The discovery of the October 6, 1798, stoneware pot triggered research into a twenty-five-year gap in Poughkeepsie’s ceramics history. The town’s early lead in stoneware production has long been overlooked by historians. While yellow fever epidemics continued to plague New York and its potters into the early 1800s, potters in Poughkeepsie struggled to produce stoneware far from the sources of clay. Historians have long believed redware was the only ceramics product that could have been produced there, despite the existence of a map dated May 10, 1799, and entitled the “Corporation of the Village of Poughkeepsie, surveyed by Henry Livingston” on which is marked a “Pottery.” The only source for more expensive stoneware clay at that time was in New Jersey, requiring that it be transported by sail up the Hudson River. The fact that Poughkeepsie was the first town in the Hudson Valley to produce this more costly ware shows just how dramatic its early economic growth was.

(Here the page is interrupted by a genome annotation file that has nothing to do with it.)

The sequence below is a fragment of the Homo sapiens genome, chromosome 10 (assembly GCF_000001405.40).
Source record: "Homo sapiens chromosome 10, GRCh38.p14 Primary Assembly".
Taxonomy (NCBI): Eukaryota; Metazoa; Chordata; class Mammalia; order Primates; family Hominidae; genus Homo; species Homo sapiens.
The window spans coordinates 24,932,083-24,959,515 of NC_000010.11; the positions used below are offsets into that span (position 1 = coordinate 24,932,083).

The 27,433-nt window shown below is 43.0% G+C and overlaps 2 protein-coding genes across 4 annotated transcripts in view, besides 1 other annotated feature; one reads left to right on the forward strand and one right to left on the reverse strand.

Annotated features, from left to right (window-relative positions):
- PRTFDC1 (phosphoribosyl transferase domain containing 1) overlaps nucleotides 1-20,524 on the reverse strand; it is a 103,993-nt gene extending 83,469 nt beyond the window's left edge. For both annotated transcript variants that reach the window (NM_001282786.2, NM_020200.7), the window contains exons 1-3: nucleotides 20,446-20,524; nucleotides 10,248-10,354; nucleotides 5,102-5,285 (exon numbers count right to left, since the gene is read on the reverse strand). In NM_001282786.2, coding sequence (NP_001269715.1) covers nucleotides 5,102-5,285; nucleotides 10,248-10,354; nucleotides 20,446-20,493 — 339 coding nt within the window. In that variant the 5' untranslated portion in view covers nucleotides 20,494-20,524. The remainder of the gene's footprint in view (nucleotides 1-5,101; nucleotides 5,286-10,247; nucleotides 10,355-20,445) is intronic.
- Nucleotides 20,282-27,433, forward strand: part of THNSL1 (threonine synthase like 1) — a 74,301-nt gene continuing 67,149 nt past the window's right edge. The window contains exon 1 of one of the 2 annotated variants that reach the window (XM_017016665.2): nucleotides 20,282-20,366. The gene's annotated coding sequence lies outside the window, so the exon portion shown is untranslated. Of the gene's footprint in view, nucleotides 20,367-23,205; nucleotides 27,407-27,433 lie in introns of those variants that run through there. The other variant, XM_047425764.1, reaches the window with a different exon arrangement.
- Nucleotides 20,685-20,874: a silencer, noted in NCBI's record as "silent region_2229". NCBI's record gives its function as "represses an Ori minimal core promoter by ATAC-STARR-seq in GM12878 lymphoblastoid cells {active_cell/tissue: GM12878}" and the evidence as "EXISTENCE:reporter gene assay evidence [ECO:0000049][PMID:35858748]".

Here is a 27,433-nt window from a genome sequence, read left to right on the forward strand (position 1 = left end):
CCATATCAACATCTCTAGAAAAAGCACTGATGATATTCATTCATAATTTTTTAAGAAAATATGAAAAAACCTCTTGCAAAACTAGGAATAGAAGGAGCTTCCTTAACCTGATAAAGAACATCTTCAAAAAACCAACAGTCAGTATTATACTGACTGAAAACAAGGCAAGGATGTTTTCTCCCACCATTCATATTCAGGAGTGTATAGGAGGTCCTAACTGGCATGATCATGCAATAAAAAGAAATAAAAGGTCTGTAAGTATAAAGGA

For more than one hundred years potters struggled to continue Poughkeepsie’s pottery production, suffering increased competition in the Hudson Valley, economic downturns, high rents, financial panics, mismanagement, death, destruction from a pair of suspicious fires, and just about every setback a business could face. Nevertheless, stoneware production continued, with more than two dozen pottery companies working two kiln locations.
Ironically, the difficulty and expense of transporting clay up the Hudson River to Poughkeepsie was accomplished by two adventurous potters who had relocated in order to avoid a yellow fever epidemic in New York City. One of these potters memorialized the efforts of the good people of the Hudson River Valley to aid a city ravaged by yellow fever by incising a “pot of butter.” This stoneware vessel, which sailed into humanitarian and ceramics history, now serves as a portal into the past.